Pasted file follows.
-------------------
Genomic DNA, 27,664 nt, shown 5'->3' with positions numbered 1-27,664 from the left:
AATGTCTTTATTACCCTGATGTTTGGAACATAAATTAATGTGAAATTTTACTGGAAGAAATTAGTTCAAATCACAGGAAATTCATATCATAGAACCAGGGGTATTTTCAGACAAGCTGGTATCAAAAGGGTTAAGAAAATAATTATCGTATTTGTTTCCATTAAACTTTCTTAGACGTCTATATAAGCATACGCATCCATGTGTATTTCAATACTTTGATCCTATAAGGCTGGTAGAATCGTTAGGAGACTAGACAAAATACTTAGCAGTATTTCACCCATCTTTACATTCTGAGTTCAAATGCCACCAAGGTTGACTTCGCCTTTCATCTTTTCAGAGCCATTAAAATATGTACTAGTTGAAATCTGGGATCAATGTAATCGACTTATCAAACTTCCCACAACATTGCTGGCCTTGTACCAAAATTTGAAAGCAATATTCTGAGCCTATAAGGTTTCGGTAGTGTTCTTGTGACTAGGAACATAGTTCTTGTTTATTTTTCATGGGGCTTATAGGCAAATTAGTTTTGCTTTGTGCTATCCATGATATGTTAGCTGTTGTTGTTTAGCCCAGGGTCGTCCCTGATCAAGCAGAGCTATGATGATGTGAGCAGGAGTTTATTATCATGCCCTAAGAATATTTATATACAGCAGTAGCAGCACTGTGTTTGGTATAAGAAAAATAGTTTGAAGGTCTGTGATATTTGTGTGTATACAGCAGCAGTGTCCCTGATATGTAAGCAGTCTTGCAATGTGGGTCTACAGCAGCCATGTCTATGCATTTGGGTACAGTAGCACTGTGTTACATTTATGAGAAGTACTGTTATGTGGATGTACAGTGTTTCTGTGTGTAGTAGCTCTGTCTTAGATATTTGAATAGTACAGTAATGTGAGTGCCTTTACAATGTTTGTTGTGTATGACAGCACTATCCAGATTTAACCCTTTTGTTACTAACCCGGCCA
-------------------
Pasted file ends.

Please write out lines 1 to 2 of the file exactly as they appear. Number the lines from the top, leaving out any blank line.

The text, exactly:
Genomic DNA, 27,664 nt, shown 5'->3' with positions numbered 1-27,664 from the left:
AATGTCTTTATTACCCTGATGTTTGGAACATAAATTAATGTGAAATTTTACTGGAAGAAATTAGTTCAAATCACAGGAAATTCATATCATAGAACCAGGGGTATTTTCAGACAAGCTGGTATCAAAAGGGTTAAGAAAATAATTATCGTATTTGTTTCCATTAAACTTTCTTAGACGTCTATATAAGCATACGCATCCATGTGTATTTCAATACTTTGATCCTATAAGGCTGGTAGAATCGTTAGGAGACTAGACAAAATACTTAGCAGTATTTCACCCATCTTTACATTCTGAGTTCAAATGCCACCAAGGTTGACTTCGCCTTTCATCTTTTCAGAGCCATTAAAATATGTACTAGTTGAAATCTGGGATCAATGTAATCGACTTATCAAACTTCCCACAACATTGCTGGCCTTGTACCAAAATTTGAAAGCAATATTCTGAGCCTATAAGGTTTCGGTAGTGTTCTTGTGACTAGGAACATAGTTCTTGTTTATTTTTCATGGGGCTTATAGGCAAATTAGTTTTGCTTTGTGCTATCCATGATATGTTAGCTGTTGTTGTTTAGCCCAGGGTCGTCCCTGATCAAGCAGAGCTATGATGATGTGAGCAGGAGTTTATTATCATGCCCTAAGAATATTTATATACAGCAGTAGCAGCACTGTGTTTGGTATAAGAAAAATAGTTTGAAGGTCTGTGATATTTGTGTGTATACAGCAGCAGTGTCCCTGATATGTAAGCAGTCTTGCAATGTGGGTCTACAGCAGCCATGTCTATGCATTTGGGTACAGTAGCACTGTGTTACATTTATGAGAAGTACTGTTATGTGGATGTACAGTGTTTCTGTGTGTAGTAGCTCTGTCTTAGATATTTGAATAGTACAGTAATGTGAGTGCCTTTACAATGTTTGTTGTGTATGACAGCACTATCCAGATTTAACCCTTTTGTTACTAACCCGGCCA